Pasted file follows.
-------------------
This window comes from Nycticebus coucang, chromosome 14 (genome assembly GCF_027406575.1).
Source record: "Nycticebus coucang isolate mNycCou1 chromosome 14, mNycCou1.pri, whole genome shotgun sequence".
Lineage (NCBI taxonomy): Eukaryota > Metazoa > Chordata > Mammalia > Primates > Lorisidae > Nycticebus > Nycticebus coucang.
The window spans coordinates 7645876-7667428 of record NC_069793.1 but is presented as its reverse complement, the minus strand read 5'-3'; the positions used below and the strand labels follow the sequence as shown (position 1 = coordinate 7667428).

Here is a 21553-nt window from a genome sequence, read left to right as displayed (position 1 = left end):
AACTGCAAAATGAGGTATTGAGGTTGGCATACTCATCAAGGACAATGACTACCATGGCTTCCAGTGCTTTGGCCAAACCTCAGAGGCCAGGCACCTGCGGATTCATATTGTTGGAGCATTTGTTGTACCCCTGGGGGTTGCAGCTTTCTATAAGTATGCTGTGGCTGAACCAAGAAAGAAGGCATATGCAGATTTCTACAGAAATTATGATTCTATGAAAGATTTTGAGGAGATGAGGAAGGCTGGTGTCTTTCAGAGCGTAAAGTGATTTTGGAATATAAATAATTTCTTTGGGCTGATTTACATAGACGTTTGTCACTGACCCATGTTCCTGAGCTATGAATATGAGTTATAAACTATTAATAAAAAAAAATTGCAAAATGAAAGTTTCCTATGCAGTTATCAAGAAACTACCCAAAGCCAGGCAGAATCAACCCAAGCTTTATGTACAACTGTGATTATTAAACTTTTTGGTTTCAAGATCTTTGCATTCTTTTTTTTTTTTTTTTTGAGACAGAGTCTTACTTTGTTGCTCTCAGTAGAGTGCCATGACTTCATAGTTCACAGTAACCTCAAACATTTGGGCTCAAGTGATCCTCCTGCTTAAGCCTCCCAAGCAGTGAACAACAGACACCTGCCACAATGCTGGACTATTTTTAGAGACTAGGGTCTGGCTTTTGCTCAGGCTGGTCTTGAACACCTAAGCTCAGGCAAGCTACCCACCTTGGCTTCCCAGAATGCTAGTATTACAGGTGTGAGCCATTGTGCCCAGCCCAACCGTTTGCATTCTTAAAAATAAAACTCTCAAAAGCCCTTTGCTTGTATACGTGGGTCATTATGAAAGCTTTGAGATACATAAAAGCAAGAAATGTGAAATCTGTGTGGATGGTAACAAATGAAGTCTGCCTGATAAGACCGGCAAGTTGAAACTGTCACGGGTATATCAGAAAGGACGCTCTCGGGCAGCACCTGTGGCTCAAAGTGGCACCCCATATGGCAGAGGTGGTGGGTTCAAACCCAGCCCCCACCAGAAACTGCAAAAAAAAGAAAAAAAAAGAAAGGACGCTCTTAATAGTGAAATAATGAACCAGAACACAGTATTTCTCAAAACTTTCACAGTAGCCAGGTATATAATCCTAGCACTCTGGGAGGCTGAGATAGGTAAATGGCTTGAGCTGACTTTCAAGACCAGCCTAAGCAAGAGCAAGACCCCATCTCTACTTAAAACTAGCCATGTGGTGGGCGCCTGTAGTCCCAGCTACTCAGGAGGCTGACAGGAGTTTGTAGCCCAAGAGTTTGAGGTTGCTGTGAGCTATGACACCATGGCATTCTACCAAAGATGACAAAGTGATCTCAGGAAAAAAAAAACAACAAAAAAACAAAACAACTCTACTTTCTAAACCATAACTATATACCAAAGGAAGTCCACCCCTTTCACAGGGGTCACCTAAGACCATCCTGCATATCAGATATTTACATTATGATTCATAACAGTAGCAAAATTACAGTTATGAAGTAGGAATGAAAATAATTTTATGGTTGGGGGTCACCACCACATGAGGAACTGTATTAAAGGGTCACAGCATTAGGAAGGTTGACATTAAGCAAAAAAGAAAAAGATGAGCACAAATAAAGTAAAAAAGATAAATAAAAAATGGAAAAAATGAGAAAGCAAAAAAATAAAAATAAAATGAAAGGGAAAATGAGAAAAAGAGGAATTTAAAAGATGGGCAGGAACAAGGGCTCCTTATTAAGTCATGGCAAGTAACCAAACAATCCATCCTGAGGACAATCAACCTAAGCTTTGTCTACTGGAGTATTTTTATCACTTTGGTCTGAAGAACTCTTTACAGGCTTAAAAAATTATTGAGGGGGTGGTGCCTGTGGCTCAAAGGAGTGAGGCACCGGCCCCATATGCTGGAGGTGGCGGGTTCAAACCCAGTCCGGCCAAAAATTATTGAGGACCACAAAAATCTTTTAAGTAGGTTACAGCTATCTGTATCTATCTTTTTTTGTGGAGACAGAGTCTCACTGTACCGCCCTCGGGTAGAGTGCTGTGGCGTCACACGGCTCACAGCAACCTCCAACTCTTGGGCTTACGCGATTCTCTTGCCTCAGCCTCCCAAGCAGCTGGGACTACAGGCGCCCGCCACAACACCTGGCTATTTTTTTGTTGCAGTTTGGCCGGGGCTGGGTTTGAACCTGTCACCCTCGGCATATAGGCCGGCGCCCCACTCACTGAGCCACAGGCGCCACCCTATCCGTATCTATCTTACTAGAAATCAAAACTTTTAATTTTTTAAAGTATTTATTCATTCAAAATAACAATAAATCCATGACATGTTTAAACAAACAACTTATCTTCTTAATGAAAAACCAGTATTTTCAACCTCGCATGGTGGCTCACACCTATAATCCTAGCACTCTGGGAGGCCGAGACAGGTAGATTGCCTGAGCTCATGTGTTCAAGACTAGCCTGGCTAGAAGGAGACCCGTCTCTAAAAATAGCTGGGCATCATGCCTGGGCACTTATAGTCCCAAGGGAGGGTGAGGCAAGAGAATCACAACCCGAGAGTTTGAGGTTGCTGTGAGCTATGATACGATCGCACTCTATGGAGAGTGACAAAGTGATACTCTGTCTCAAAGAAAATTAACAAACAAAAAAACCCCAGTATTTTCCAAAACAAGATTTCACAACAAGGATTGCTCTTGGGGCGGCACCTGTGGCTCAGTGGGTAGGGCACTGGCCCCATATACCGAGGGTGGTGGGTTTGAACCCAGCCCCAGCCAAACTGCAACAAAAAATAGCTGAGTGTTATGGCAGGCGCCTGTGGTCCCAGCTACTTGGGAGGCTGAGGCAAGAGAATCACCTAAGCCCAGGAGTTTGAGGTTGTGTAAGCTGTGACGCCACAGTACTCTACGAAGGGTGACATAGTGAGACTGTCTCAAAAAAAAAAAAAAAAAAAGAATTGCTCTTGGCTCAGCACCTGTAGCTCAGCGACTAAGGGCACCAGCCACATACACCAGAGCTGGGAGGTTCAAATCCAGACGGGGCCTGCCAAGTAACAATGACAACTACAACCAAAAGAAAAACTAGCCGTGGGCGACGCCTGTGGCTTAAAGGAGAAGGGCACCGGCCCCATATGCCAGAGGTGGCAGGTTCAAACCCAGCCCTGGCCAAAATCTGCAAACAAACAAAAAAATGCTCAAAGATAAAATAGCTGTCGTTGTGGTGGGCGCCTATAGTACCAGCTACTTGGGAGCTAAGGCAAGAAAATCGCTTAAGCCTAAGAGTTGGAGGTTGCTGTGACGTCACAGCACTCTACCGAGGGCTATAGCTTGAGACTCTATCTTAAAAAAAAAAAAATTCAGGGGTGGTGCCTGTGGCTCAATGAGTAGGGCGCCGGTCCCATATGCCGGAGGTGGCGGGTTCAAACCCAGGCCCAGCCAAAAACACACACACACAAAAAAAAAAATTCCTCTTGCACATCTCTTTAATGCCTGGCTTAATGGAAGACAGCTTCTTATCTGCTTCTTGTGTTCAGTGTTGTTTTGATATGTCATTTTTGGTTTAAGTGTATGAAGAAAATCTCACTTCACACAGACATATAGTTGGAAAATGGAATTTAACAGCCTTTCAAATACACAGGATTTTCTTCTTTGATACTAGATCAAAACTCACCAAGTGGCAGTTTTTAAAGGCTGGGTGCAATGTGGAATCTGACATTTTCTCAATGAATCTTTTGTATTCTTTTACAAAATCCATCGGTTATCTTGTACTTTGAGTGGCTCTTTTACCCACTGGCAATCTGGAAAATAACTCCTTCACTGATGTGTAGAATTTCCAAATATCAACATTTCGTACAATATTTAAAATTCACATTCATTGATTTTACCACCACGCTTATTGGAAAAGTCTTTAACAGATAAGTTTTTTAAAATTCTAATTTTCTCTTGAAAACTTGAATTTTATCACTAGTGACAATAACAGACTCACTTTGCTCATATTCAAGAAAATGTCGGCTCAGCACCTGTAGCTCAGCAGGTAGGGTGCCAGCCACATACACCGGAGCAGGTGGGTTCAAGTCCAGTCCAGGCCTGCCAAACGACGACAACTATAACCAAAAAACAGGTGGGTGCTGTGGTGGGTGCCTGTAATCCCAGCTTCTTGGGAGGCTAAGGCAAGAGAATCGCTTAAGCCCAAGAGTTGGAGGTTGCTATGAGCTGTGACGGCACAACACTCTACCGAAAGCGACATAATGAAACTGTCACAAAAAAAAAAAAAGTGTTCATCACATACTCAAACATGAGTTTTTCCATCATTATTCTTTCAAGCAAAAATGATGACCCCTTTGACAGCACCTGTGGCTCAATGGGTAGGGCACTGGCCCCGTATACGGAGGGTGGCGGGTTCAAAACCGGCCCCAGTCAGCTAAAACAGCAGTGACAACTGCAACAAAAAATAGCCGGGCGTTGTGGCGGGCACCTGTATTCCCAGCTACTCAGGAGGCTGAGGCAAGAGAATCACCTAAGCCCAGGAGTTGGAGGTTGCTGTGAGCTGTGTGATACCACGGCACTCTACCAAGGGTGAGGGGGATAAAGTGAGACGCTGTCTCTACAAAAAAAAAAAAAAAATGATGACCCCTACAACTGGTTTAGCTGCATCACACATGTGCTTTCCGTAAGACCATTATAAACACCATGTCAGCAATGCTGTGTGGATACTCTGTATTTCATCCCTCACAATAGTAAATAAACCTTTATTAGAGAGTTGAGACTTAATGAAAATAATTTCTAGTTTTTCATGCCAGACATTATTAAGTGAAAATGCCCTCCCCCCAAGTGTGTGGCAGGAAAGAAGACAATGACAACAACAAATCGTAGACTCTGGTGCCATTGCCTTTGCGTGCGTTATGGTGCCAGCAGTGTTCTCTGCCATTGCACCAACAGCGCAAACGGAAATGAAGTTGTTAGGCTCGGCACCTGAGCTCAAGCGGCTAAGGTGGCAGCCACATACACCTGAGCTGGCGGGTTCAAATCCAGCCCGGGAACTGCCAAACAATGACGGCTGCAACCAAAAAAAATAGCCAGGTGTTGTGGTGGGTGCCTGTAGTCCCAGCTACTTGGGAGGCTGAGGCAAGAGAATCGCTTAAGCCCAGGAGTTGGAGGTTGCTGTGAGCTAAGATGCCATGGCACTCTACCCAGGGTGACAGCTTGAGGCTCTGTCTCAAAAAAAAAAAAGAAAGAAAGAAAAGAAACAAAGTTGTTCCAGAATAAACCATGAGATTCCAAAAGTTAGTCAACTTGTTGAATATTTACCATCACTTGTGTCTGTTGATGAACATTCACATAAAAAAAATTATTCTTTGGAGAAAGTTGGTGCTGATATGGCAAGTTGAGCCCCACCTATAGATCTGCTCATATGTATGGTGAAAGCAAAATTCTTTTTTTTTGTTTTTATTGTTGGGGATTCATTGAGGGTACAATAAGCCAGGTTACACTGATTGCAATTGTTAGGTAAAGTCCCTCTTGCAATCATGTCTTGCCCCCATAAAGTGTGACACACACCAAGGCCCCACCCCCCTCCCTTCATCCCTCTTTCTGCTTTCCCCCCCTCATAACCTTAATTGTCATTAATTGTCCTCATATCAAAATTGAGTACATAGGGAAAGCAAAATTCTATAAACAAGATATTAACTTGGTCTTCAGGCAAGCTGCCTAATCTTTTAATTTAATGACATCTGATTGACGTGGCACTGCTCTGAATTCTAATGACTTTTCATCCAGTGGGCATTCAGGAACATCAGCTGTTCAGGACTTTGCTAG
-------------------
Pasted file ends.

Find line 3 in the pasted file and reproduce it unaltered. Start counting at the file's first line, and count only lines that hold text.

Lineage (NCBI taxonomy): Eukaryota > Metazoa > Chordata > Mammalia > Primates > Lorisidae > Nycticebus > Nycticebus coucang.